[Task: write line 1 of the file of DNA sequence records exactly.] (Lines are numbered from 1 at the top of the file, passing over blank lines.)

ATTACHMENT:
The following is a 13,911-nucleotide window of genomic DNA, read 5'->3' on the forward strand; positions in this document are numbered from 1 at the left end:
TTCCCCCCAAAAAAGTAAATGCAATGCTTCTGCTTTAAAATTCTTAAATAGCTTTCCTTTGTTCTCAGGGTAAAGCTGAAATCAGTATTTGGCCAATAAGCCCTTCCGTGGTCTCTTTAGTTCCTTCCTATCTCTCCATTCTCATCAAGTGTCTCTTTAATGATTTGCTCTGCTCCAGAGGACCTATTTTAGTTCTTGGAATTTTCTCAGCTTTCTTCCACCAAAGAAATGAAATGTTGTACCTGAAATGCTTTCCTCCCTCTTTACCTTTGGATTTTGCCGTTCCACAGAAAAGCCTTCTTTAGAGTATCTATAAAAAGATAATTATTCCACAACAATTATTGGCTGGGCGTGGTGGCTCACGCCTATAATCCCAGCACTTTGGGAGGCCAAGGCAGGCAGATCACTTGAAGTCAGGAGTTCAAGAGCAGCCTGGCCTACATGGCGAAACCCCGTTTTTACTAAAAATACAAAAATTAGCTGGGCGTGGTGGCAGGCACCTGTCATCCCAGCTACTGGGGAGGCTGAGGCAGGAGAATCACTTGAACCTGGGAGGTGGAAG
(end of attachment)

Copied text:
The following is a 13,911-nucleotide window of genomic DNA, read 5'->3' on the forward strand; positions in this document are numbered from 1 at the left end: